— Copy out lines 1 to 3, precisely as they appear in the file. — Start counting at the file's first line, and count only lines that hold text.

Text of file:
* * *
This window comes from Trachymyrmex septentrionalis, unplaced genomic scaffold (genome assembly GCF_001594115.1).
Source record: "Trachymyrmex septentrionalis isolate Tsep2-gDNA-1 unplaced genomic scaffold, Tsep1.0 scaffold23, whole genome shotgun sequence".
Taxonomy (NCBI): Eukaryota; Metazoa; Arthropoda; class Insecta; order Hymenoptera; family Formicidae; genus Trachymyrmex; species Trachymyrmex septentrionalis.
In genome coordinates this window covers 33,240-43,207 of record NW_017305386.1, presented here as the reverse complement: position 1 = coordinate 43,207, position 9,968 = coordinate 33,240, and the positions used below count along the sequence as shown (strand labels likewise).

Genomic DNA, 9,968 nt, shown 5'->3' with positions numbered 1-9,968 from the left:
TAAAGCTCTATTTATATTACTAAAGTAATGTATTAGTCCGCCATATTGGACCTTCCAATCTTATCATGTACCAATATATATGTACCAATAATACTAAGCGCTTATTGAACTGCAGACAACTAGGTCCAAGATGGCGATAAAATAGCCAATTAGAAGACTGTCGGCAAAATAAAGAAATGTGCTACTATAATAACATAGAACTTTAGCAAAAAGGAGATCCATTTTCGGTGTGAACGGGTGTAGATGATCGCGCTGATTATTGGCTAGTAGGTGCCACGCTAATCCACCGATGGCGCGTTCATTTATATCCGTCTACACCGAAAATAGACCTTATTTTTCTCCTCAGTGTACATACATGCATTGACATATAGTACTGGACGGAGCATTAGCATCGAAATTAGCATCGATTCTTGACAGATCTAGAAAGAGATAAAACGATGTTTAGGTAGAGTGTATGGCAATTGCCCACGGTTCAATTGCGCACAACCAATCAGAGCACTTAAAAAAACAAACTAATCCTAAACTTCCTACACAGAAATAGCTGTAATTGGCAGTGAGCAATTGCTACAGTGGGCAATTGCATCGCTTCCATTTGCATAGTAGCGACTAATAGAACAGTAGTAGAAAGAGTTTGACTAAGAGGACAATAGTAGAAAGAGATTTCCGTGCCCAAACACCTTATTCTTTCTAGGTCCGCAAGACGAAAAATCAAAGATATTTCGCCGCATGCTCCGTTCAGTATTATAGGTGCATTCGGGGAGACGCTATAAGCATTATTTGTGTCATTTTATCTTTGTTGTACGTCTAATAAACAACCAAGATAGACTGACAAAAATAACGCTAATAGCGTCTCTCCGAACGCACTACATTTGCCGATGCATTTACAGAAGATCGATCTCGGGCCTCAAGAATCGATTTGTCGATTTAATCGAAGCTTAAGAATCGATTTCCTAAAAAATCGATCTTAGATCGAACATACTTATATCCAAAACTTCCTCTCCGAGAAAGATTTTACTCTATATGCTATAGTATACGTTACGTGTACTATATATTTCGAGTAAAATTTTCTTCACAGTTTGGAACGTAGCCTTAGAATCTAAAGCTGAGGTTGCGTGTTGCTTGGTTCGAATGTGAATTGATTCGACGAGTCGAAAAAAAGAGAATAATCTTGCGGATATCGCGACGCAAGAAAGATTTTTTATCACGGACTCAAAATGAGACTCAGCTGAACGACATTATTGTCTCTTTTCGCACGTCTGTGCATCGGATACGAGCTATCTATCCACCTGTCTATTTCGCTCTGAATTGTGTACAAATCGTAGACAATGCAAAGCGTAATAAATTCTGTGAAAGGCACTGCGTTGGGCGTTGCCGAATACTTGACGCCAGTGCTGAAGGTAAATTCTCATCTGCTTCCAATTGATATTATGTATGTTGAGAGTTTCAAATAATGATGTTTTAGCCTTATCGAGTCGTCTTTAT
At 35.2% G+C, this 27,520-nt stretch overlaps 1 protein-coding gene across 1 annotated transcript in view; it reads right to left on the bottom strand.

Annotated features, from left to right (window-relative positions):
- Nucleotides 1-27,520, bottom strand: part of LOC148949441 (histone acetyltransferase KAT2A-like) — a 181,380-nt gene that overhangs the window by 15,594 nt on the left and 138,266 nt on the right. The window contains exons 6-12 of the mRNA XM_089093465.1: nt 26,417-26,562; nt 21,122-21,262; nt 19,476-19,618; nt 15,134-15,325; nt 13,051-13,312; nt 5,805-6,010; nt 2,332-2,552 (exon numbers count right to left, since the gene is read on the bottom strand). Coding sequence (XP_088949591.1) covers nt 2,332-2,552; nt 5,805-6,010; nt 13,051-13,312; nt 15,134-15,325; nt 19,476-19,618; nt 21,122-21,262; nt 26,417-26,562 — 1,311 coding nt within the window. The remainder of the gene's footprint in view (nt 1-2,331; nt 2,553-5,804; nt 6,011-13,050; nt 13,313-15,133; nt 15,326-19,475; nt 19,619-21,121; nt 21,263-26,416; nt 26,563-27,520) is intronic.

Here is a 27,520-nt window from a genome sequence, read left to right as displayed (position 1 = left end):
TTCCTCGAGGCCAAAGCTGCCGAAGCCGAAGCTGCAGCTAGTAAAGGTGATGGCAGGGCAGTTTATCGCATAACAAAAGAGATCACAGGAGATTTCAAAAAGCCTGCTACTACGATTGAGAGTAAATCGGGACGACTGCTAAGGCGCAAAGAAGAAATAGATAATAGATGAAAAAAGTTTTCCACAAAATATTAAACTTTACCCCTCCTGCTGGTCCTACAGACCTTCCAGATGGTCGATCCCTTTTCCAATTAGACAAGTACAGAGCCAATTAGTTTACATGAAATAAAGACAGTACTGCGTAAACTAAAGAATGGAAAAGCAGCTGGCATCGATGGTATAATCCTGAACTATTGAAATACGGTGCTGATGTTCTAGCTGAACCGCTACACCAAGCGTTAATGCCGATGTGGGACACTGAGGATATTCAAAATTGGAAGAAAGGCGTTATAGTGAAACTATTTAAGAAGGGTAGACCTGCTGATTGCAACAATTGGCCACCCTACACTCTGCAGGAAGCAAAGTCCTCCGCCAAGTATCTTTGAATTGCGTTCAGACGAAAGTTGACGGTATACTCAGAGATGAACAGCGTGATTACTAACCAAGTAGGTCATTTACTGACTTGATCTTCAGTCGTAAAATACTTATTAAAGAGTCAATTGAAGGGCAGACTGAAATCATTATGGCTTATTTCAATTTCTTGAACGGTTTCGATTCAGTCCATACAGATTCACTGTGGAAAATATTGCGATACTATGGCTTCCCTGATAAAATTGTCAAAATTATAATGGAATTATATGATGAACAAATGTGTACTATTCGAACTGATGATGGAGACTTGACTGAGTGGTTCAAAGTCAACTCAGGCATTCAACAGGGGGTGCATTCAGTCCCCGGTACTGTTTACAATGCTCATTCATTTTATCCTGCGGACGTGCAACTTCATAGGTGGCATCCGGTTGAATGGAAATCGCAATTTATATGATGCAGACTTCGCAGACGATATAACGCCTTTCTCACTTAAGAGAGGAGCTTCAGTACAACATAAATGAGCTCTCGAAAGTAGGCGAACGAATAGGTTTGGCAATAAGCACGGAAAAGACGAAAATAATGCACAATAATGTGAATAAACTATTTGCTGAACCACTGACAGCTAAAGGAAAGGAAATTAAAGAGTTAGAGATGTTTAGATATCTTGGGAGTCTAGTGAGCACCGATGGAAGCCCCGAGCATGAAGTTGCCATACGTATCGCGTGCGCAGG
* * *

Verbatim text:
This window comes from Trachymyrmex septentrionalis, unplaced genomic scaffold (genome assembly GCF_001594115.1).
Source record: "Trachymyrmex septentrionalis isolate Tsep2-gDNA-1 unplaced genomic scaffold, Tsep1.0 scaffold23, whole genome shotgun sequence".
Taxonomy (NCBI): Eukaryota; Metazoa; Arthropoda; class Insecta; order Hymenoptera; family Formicidae; genus Trachymyrmex; species Trachymyrmex septentrionalis.